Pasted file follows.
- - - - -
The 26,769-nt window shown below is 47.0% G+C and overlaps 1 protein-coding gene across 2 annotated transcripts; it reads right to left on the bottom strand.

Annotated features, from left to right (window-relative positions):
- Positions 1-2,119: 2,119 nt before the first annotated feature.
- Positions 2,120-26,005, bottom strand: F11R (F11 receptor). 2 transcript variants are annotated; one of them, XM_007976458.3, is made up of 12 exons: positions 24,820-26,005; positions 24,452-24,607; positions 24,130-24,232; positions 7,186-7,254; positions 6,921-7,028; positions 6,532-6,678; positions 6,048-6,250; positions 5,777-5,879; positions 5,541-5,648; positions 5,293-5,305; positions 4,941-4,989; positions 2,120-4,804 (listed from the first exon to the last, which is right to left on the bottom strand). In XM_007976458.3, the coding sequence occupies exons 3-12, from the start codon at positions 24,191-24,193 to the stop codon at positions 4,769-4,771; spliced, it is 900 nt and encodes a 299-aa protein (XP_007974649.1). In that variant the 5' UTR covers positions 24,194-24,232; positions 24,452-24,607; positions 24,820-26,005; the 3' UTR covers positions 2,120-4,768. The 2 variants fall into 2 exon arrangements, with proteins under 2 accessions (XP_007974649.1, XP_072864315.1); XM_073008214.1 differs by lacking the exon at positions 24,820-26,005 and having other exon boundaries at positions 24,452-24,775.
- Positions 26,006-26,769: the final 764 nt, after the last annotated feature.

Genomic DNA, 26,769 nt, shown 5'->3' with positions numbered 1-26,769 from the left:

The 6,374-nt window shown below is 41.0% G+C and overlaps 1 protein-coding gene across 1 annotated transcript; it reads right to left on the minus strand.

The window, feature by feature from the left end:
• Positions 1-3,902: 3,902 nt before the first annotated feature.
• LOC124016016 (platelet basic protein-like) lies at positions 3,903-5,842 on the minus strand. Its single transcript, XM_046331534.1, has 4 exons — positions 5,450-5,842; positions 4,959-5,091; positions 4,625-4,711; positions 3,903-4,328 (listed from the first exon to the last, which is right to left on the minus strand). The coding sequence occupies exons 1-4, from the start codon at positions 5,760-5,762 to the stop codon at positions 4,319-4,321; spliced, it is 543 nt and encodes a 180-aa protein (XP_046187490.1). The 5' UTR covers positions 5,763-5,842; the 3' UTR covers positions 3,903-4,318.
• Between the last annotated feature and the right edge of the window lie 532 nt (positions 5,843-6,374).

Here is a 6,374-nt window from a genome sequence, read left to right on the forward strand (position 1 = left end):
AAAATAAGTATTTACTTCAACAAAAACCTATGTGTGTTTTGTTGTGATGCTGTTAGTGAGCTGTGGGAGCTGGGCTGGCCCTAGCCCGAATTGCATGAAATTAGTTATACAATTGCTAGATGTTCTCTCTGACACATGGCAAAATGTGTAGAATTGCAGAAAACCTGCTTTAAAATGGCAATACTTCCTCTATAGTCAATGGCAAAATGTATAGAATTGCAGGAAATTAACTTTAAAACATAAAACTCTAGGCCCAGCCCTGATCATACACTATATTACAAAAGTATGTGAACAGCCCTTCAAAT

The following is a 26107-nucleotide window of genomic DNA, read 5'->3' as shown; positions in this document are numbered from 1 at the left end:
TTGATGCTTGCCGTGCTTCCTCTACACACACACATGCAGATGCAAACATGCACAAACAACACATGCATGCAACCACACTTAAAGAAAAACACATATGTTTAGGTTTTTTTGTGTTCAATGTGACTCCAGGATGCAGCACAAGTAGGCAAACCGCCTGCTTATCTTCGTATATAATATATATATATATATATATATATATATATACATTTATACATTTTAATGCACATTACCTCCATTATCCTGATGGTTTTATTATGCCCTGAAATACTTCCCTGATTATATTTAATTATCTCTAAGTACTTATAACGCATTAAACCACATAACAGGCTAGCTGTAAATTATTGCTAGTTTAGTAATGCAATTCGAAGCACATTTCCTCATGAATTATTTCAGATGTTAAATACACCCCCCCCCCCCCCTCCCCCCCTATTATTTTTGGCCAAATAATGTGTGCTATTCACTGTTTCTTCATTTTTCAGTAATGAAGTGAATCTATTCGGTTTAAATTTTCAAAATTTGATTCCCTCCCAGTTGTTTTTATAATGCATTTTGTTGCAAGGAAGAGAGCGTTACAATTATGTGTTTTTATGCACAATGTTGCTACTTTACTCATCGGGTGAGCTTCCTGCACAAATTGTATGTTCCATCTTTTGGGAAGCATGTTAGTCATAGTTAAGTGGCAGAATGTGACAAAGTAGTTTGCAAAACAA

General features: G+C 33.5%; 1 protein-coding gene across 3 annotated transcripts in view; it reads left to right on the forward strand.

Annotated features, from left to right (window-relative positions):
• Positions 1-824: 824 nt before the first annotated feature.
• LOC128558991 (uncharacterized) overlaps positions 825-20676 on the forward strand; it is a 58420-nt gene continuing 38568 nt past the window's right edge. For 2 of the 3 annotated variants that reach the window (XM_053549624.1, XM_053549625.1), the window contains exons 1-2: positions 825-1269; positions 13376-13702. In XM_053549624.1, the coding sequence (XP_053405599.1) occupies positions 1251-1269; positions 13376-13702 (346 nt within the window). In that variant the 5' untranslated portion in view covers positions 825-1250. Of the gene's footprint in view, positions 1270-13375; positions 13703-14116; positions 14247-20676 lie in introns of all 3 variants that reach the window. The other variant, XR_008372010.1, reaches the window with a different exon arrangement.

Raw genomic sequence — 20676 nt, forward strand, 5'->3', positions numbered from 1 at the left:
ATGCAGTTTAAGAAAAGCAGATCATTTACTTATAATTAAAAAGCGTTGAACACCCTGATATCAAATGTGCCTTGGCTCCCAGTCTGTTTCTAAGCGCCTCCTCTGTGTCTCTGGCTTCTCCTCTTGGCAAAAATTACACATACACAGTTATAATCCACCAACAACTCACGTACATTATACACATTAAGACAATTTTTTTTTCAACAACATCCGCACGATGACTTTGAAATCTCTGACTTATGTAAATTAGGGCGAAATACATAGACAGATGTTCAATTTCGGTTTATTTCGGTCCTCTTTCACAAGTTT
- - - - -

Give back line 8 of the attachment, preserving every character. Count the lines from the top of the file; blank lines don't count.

The window, feature by feature from the left end: